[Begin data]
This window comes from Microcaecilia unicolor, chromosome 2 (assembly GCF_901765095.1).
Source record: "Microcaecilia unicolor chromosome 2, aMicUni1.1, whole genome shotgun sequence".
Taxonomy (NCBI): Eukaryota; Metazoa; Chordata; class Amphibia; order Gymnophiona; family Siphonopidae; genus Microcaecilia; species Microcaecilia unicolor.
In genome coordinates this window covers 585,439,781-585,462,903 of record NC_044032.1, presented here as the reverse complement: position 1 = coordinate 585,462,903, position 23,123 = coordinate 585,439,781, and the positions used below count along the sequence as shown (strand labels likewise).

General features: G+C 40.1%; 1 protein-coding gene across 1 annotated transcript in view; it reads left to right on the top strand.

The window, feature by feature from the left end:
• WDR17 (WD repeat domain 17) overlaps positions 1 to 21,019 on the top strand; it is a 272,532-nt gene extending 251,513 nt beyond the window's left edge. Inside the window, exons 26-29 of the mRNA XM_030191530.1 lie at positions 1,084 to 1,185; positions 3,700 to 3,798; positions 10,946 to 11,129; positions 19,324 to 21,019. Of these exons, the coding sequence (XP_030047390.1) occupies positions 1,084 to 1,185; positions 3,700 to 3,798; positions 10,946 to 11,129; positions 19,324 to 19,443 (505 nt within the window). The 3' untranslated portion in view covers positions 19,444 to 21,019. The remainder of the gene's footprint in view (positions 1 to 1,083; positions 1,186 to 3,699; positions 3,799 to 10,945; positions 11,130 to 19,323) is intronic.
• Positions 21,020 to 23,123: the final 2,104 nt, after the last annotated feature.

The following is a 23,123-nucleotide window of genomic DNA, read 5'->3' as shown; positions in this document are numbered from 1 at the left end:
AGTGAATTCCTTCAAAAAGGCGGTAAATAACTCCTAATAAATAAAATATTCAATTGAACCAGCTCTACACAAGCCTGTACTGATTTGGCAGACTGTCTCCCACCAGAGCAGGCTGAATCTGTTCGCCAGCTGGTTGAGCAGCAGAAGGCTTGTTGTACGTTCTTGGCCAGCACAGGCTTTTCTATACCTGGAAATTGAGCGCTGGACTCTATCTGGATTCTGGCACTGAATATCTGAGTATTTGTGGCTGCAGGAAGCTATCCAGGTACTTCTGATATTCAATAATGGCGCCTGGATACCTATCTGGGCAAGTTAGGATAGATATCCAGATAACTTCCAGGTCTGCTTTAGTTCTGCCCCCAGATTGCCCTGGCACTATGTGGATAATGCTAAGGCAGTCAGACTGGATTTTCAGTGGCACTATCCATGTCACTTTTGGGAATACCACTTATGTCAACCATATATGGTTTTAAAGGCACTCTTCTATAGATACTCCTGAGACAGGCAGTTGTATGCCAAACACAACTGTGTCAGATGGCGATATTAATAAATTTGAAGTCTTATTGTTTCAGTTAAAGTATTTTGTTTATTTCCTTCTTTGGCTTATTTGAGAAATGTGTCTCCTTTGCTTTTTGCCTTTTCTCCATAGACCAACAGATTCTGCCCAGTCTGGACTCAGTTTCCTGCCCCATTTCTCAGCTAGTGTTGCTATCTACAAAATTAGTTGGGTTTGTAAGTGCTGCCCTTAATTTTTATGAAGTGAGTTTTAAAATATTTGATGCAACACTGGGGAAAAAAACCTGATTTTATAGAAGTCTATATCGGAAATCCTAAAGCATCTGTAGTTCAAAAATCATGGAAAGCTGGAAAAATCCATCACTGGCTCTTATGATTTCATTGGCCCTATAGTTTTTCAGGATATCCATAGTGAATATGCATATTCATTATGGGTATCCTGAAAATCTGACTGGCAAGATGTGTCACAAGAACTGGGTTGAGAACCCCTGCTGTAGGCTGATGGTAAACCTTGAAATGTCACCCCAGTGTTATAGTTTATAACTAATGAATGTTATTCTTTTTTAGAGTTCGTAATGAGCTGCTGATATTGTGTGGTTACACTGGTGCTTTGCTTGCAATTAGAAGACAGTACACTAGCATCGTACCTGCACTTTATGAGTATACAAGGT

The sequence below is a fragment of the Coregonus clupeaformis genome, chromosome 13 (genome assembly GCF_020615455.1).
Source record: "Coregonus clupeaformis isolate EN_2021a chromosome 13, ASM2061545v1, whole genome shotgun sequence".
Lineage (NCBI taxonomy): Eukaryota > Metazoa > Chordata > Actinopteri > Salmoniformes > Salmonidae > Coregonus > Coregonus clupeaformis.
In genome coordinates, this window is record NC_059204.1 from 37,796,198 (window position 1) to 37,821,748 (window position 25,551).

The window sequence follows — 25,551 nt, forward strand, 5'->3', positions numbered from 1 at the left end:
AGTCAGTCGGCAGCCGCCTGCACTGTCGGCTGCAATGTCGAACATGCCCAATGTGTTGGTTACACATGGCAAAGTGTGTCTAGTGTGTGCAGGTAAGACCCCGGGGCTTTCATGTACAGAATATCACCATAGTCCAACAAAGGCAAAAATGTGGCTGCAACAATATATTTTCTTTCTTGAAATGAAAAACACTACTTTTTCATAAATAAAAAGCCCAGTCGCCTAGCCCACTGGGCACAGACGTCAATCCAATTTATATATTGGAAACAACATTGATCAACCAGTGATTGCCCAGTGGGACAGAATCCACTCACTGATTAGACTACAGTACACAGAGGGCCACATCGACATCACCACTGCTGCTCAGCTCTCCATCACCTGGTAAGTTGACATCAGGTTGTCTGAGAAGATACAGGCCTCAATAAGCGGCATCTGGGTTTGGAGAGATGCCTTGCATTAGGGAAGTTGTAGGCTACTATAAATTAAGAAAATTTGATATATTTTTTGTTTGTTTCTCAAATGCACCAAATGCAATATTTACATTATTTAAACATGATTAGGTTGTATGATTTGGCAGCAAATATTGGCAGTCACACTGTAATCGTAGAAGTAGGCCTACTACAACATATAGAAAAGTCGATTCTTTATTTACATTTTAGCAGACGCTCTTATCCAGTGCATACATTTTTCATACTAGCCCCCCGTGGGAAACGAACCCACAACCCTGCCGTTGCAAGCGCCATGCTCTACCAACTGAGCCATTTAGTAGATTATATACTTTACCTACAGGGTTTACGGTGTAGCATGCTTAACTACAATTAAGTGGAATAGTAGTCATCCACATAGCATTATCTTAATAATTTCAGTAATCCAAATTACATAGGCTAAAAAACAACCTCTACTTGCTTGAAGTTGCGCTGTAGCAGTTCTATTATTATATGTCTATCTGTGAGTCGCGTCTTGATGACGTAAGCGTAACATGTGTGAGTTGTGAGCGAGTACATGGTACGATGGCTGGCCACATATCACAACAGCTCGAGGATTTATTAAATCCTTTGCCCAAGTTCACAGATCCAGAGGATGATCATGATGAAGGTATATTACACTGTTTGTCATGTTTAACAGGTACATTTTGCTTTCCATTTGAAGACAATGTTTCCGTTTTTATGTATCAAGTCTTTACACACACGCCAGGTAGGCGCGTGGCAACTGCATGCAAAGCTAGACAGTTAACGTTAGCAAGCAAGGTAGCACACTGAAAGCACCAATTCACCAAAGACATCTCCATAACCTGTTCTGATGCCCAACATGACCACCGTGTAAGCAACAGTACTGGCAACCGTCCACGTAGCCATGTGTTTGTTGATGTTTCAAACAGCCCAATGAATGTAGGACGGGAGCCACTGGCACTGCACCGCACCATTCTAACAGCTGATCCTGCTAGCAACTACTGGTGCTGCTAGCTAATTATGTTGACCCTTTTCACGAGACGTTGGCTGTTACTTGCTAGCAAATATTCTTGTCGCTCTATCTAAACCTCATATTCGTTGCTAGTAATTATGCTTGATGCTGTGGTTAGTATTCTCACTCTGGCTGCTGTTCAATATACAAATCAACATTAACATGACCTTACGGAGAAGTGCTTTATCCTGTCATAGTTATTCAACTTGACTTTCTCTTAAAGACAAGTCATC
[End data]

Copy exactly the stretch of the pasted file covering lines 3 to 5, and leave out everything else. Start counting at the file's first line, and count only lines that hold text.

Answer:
Taxonomy (NCBI): Eukaryota; Metazoa; Chordata; class Amphibia; order Gymnophiona; family Siphonopidae; genus Microcaecilia; species Microcaecilia unicolor.
In genome coordinates this window covers 585,439,781-585,462,903 of record NC_044032.1, presented here as the reverse complement: position 1 = coordinate 585,462,903, position 23,123 = coordinate 585,439,781, and the positions used below count along the sequence as shown (strand labels likewise).

General features: G+C 40.1%; 1 protein-coding gene across 1 annotated transcript in view; it reads left to right on the top strand.